Master Food Volunteers Expand Nutrition Outreach and Education | Community Idea Stations

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Master Food Volunteers Expand Nutrition Outreach and Education

A Virginia Cooperative Extension program is training community members to become ambassadors for a healthy lifestyle. Master Food Volunteers combine their passion for food and health with a commitment to help others. Catherine Komp has more for Virginia Currents.

Learn More: Find out more about the Master Food Volunteer program with Virginia Cooperative Extension.

Transcript:

A group gathers around a long table inspecting 25 paper plates holding bright green herbs and powdery spices.

Student: What’s that?

Their task is to identify as many as possible using sight and smell.

Student: Oh! I know what number 24 is too...

This exercise starts out Twandra Lomax-Brown’s workshop on Seasonings, Flavorings and Marinades.

Twandra Lomax-Brown: What do you think it is? Students: Cloves…

An agent with Virginia Cooperative Extension, Lomax-Brown is explaining the best ways to add flavor to food while cutting down salt, fat and other unhealthy ways of cooking.

Lomax-Brown: Basil has a licorice-like flavor and you can kinda smell that when you break it...

This session is part of 30 hours of training to become a Master Food Volunteer. Modeled after the Master Gardener program, participants will use their new skills and knowledge to help the community.

Kimberly Edmonds: They’ll be prepared to help us with our nutrition classes education classes.

Kimberly Edmonds is a Virginia Cooperative Extension Agent in Henrico County

Edmonds: They may be responsible for doing a nutrition workshop for a particular audience that may include basic nutrition education and may also include some type of a food demonstration and they can also have the opportunity to bring programs or topics to us that they may see in their community that they would like to assist with.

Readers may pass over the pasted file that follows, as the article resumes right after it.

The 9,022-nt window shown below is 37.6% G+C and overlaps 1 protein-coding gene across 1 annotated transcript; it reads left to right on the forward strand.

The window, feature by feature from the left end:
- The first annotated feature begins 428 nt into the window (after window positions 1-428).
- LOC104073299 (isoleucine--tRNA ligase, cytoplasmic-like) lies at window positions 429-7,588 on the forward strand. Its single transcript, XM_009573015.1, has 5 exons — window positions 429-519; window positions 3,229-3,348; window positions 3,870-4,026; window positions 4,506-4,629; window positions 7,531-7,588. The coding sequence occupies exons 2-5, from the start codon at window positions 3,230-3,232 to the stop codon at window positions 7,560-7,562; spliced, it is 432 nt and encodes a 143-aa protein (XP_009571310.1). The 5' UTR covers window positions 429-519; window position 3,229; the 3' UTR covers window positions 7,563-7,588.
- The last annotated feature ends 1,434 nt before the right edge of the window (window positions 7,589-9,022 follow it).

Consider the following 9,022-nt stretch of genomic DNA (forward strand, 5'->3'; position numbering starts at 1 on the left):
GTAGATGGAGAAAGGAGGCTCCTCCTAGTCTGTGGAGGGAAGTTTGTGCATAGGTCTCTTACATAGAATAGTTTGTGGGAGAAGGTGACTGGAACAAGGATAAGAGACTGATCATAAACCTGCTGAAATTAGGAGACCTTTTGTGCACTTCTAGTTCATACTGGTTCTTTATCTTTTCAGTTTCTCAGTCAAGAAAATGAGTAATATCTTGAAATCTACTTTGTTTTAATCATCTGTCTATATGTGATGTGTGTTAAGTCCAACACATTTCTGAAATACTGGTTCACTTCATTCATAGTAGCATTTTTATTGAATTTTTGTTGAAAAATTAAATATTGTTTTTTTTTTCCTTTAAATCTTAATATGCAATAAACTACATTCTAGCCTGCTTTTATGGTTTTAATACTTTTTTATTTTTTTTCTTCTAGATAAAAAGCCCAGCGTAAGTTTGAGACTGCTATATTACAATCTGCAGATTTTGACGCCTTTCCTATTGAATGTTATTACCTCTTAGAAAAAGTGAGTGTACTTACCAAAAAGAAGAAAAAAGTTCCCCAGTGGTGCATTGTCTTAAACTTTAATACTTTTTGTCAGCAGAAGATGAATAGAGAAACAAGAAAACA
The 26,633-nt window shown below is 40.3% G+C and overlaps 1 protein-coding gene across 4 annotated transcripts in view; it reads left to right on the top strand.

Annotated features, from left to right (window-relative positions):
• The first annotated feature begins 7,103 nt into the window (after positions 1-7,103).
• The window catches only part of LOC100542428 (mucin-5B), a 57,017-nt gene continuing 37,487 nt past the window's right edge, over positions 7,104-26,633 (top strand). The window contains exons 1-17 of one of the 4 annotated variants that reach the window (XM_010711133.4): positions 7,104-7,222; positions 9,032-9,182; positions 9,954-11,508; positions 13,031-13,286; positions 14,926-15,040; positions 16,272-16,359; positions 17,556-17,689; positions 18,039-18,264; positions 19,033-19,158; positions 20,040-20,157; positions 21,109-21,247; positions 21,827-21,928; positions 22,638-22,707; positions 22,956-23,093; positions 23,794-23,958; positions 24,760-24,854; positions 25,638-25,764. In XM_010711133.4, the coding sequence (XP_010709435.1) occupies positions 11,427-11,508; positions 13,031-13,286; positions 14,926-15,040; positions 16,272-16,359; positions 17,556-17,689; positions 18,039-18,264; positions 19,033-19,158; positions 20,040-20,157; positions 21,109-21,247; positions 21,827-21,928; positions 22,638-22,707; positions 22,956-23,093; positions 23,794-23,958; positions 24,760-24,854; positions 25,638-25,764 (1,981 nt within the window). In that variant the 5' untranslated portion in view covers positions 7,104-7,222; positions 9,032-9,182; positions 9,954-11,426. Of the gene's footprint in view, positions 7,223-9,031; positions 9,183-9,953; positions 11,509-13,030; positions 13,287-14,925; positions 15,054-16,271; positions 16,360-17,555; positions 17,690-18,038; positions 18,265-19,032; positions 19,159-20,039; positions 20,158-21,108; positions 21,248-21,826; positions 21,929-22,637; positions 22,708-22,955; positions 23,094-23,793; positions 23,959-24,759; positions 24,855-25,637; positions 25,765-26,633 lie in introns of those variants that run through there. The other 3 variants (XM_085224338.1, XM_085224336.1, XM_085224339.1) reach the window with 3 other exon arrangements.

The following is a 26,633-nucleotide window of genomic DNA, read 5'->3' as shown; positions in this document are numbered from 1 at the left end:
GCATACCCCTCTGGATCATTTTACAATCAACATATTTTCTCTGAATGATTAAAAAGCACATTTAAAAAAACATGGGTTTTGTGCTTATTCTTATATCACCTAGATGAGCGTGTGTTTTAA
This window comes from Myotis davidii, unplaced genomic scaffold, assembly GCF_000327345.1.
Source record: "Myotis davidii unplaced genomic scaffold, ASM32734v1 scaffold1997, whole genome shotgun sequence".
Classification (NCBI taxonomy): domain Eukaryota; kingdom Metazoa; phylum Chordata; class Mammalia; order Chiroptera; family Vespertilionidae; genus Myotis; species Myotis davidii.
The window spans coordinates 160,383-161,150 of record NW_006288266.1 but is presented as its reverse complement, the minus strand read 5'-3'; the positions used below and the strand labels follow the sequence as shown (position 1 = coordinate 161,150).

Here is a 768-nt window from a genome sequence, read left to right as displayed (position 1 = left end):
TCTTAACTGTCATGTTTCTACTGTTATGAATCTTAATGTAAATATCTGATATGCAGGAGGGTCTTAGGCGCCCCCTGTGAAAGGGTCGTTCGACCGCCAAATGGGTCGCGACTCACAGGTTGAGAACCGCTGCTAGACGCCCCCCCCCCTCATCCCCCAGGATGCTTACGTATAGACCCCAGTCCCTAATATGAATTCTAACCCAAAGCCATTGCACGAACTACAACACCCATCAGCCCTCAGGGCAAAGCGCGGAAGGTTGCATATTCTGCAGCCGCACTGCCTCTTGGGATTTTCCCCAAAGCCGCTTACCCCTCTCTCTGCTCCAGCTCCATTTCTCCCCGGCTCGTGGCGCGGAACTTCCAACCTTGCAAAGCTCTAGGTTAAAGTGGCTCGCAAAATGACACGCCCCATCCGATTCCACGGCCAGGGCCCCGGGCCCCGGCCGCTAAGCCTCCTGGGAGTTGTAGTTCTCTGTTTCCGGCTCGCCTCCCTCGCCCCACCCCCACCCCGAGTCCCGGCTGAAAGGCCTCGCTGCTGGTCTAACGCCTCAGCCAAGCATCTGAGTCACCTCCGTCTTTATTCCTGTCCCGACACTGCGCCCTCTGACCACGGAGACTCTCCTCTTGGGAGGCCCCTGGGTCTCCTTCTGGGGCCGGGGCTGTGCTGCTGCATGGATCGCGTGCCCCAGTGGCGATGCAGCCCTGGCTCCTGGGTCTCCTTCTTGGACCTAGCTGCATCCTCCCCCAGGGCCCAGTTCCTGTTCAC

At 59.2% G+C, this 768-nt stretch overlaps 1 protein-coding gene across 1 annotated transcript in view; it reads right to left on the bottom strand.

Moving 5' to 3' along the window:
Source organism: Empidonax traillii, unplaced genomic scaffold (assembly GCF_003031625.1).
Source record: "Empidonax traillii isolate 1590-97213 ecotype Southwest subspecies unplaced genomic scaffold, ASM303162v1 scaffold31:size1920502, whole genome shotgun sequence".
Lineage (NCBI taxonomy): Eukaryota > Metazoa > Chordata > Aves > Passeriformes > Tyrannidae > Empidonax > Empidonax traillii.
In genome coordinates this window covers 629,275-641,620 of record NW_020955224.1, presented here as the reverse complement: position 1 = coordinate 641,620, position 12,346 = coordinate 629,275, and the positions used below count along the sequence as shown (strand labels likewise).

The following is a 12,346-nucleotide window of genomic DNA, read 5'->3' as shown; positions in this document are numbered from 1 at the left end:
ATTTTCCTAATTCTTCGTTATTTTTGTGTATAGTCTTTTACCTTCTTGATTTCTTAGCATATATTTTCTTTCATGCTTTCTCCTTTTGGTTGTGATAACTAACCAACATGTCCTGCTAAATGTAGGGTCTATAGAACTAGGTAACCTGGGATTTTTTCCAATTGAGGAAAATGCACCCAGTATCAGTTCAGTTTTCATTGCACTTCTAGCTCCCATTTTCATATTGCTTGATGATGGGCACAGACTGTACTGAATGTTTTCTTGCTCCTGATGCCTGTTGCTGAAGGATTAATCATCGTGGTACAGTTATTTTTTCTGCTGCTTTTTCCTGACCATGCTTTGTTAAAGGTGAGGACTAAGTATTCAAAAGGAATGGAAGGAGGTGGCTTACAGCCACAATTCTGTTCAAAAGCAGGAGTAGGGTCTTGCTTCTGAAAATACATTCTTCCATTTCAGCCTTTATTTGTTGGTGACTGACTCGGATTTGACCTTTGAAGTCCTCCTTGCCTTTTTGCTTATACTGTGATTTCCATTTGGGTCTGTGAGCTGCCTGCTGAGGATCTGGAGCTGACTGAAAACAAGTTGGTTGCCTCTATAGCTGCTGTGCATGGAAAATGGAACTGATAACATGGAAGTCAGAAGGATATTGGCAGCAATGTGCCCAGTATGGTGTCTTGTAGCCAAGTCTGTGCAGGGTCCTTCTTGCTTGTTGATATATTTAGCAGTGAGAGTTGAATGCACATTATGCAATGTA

Volunteers will go to health fairs and do demonstrations and talks at schools, non-profits and churches. It’s a grassroots way to respond to high rates of obesity, diabetes and heart disease and help educate more people about nutrition and how to prepare healthy foods.

Edmonds: Small steps are very important, they may not seem as important but they really over a period of time can make a difference and just those small things can change how an individual family might prepare and purchase food.

Classes are hands-on, with volunteers preparing their own healthy lunch in a demonstration kitchen. On today’s menu: white bean basil chicken chile and confetti pepper cornbread.

Lomax-Brown: All right, we’re ready for the onions and the garlic...

Students also learn about food safety and knife skills, dietary guidelines and food labels, as well as trends in nutrition and how to eat on a budget. Other sessions teach them about food preservation, physical activity and working with diverse audiences.

Kathryn Bracken: My name’s Kathryn Bracken, I’m from Amelia County and I just this year started Master Gardening and found out about Master Food Volunteer and decided that I wanted to go into that.

Bracken will graduate from the Master Gardener program in January and thought combining the two classes would make her a better teacher.

Bracken: I’m basically at a turning point in my life so I was looking for direction and I decided I wanted to learn as well as give back to the community, because I’ve been blessed and I wanted to bless others. This was an opportunity for me to help out the community, help the Extension offices and get out and meet new people and just learn, continue learning.

A way to learn, be social and give back draws other participants too, like Claudia Muelhaupt and Cynthia St. John

Claudia Muelhaupt: I just like to be out in public and teach people and talk to people. Be out and tell people that it’s possible, you can do things if you want to.
Cynthia St. John: I volunteer now in elementary school so I’d really like to work with children and I think they absorb everything you tell them and they take it home it with them so I thought that would be a good opportunity to combine both.

When their healthy lunch finishes cooking, the Master Food Volunteers take a break to eat their meal. And the verdict is in on the White Bean Basil Chicken Chili.

Bracken: The white chili is very delicious, very light, very spicy, but very filling and good down-home cooking.

The Master Food Volunteer program started at the Cooperative Extension in Kansas 2002. Virginia adopted the program in 2009 and it’s since spread to 10 counties with more than 120 volunteers. In Newport News, the Extension recently created a Junior Master Food program for youth 13 to 18 years old. For Virginia Currents, this is Catherine Komp, WCVE News.